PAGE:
To his own side, amounting to perhaps 40 percent of the country, Trump constituted a giant middle finger to every member of the establishment, from the Republican party bigwigs to leftist Hollywood and the media.
To everyone else, he was a national nightmare beginning on election night and recurring daily.
And like the human embodiment of one of his glass skyscrapers, the elected President Trump soon towered over the country, invulnerable to every attempt to knock him back down.
An extraordinary two-year investigation into links between Russian meddling in the 2016 election and Trump's campaign confirmed troubling behavior but eventually ended in anticlimax.
When Democrats launched impeachment proceedings in 2019, the Republican Party, which had once pushed desperately to keep Trump from even running, backed him to the hilt. He was easily acquitted.
All the while, the kind of offstage turmoil that might ordinarily sink a presidency -- court battles with a porn star, accusations of billeting government employees at his golf clubs to earn hefty profits, the jailing of his lawyer -- fueled Trump's defiance.
Weaponizing Twitter and rallying his red baseball cap wearing MAGA fans in a permanent reelection campaign, Trump went to war not just against critics but almost every US institution.
Heavyweight White House dissenters were abruptly shown the door. Journalists became the "enemy of the people." Intelligence services and the FBI were demonized as the "deep state." Opponents in Congress were variously branded "liar," "crazy" and treasonous.
As Trump tweeted gleefully in 2012, "when someone attacks me, I always attack back... except 100x more."
It's "a way of life!"
Critics accused him of authoritarianism. But supporters gloated that he was "owning the libs."
He was, as ferociously right-wing radio host Rush Limbaugh said: "Mr Man Donald Trump."
The 'stable genius'
The same gaudy, nationalist Trump brand swept the world stage, leaving diplomatic upheaval in its wake.
Throwing out a decades-old emphasis on coalition building, Trump transformed US alliances into cut-throat business relationships.
Friendly partners like South Korea, Germany and Canada were accused of trying to "rip us off." By contrast, US foes and rivals like North Korea and China, were invited to negotiate in ground-breaking, if patchy diplomatic initiatives where Trump played the starring role.
What never changed, at home and abroad, was that everything, everywhere always had to be about the big man with the dyed hair, the perma-tan, his former model wife Melania, his ambitious children, and the self-declared faith in his own "very stable genius."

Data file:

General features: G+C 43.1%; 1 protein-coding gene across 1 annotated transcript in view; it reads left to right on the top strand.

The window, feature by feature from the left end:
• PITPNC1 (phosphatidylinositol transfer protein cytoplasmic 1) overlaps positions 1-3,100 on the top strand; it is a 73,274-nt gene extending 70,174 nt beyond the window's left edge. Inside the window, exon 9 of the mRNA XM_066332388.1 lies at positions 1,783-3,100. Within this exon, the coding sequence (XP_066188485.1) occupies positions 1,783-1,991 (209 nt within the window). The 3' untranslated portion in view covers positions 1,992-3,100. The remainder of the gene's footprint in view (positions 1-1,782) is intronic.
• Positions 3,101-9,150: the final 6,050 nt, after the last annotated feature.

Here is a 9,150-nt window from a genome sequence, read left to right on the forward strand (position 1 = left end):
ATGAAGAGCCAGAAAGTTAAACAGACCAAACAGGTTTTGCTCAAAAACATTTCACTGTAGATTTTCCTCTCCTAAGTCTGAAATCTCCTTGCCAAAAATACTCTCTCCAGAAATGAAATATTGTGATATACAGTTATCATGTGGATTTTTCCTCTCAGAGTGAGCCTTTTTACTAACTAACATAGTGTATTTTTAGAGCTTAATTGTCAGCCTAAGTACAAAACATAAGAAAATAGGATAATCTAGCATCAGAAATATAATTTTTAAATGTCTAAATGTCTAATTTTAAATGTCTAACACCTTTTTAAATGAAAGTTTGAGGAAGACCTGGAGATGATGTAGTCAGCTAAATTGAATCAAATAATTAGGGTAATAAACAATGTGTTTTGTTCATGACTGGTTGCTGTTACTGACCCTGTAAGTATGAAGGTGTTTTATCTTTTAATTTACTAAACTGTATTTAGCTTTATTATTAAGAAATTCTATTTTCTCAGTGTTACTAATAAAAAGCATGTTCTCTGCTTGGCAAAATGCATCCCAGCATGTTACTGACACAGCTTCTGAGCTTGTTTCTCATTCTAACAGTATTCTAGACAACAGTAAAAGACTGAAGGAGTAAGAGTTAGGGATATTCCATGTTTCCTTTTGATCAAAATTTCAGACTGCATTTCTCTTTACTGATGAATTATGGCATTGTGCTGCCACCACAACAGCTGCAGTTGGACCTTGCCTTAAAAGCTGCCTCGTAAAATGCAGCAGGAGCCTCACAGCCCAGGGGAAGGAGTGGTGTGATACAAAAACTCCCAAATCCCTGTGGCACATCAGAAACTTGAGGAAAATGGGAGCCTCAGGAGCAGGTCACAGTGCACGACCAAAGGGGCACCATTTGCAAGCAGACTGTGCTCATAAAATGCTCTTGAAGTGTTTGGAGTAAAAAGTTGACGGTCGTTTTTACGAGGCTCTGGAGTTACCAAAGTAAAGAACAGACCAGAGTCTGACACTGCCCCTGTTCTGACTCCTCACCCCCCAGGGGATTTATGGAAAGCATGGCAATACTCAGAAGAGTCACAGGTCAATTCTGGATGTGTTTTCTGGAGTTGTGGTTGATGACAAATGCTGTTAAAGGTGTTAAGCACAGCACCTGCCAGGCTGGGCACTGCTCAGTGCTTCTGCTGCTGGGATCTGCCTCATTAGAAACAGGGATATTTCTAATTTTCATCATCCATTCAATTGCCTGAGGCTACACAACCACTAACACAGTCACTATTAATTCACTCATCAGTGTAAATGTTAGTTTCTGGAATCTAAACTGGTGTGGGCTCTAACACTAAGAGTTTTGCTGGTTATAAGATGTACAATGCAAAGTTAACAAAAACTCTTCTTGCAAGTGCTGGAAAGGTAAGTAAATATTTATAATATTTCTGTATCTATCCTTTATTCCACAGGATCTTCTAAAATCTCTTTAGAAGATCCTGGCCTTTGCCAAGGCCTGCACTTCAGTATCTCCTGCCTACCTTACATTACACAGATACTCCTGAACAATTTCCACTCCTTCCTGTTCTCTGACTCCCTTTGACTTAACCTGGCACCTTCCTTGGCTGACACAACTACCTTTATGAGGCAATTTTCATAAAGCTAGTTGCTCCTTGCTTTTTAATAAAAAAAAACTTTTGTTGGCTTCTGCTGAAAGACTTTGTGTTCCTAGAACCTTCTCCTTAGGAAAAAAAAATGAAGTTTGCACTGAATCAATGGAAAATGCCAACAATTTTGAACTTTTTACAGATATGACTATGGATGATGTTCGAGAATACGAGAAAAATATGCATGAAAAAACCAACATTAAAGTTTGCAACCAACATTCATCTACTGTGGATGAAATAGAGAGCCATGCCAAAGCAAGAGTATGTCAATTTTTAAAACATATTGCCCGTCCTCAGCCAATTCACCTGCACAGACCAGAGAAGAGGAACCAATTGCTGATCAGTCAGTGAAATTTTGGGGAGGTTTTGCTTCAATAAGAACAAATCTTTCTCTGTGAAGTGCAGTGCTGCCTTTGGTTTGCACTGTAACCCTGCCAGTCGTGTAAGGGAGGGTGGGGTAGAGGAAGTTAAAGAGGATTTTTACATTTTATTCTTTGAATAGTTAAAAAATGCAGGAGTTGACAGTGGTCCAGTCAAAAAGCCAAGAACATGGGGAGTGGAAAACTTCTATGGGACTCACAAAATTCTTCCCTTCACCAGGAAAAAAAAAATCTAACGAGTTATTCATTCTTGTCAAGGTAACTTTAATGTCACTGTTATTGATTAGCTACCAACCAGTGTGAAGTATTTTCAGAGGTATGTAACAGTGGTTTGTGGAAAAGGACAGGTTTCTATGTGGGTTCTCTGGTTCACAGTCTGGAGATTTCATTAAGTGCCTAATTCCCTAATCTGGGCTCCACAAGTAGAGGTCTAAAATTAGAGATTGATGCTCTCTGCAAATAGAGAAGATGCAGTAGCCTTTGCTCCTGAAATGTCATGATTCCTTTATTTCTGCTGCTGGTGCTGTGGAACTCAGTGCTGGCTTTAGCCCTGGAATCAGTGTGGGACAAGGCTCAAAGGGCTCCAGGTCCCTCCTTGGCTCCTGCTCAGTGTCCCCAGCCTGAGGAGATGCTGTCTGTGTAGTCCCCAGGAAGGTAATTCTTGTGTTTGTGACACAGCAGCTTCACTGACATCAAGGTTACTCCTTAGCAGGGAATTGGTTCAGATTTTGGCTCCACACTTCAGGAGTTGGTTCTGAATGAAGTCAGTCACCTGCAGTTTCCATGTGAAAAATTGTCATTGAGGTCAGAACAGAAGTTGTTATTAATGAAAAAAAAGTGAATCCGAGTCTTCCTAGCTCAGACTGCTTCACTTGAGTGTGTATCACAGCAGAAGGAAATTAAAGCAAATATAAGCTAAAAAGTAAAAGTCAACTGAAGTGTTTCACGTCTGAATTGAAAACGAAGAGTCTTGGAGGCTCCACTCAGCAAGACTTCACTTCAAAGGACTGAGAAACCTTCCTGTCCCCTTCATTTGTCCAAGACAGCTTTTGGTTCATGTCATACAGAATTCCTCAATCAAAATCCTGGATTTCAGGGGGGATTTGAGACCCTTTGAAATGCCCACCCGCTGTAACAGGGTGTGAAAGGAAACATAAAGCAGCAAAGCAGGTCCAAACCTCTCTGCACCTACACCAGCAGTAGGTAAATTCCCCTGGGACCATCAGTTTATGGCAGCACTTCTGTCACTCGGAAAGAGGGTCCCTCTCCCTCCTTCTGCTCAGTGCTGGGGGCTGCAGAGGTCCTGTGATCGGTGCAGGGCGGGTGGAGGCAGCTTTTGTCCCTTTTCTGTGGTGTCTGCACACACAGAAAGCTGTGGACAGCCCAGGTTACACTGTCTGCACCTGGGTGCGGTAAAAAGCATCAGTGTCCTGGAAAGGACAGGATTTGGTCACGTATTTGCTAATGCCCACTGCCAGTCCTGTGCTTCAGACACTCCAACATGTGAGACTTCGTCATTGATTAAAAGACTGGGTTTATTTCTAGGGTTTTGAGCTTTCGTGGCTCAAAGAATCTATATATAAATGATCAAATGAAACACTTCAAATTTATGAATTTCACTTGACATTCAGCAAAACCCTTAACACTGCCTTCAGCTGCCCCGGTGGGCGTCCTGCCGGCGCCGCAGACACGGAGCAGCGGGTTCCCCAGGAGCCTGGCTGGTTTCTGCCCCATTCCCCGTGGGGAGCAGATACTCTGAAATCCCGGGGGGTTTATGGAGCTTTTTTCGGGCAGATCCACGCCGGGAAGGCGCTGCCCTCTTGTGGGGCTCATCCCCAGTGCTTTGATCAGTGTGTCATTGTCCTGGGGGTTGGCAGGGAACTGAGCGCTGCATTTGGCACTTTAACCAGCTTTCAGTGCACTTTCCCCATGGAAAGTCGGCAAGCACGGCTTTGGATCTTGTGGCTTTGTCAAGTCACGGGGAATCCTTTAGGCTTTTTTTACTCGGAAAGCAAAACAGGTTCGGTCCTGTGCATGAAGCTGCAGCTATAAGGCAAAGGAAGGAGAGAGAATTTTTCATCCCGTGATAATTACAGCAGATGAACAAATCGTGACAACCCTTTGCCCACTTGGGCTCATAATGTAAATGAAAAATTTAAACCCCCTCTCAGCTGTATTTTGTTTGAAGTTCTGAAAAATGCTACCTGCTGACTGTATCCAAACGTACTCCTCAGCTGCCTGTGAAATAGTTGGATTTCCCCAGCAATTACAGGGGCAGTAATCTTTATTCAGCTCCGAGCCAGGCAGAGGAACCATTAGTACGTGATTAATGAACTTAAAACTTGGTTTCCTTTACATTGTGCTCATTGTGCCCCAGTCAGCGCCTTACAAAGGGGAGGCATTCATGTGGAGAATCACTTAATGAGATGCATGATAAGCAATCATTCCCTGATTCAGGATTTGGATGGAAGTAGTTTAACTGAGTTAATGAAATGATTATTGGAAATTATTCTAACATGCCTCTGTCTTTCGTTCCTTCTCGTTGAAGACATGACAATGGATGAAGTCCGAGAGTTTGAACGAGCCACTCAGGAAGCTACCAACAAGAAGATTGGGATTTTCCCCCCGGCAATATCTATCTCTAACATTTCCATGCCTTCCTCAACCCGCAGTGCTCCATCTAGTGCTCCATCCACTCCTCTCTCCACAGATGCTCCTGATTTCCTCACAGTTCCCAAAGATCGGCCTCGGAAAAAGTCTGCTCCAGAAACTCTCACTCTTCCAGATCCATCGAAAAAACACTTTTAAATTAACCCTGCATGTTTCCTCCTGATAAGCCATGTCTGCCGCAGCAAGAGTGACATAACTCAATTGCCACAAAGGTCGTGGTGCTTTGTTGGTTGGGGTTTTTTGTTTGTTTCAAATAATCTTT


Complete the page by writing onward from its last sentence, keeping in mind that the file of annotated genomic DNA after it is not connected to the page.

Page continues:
According to The Washington Post's rolling tally, Trump made more than 16,000 false or misleading statements in the first three years of his administration alone.
One typically brazen claim, though, was hard to contest: "There's never been a president like President Trump."
Working class hero?
Perhaps the most remarkable point in the whole story is that Trump did all this and got to where he is today with no training in the ways of Washington at all.
Prior to 2016, Trump was only famous for his ruthless persona presiding over the reality TV show "The Apprentice," and for developing luxury buildings and golf clubs.
Politically, his main contribution was pushing the conspiracy "birther" theory, seen by many as overtly racist, that Barack Obama was not born in the United States.
Yet in 2016, this derided, amateur politician managed to put his finger on the national pulse, when others did not.
Identifying a historic build-up of working class resentment at industrial decline and rapidly spreading liberal social norms, Trump branded himself as a revolutionary outsider.
Ever the brilliant marketer, Trump harnessed the power of Twitter, Facebook and a friendly Fox News to sell himself to what he called America's "forgotten men and women."
And he hit the electoral jackpot.
Yes, he'd been the archetypal one-percenter, complete with private jets, fashion model girlfriends, multiple marriages, and gold bathroom faucets.
But in proud rust belt communities his vow to restore factory jobs and coal mines struck a chord. His brutally frank call to end "stupid, endless wars" in Iraq and Afghanistan resonated deeply. His promise of a wall along the US-Mexican border thrilled frustrated white voters.
In these disintegrating manufacturing towns, the more "unpresidential" Trump sounded, the better. The more he caused outrage, the more he sounded like an outsider -- like one of them.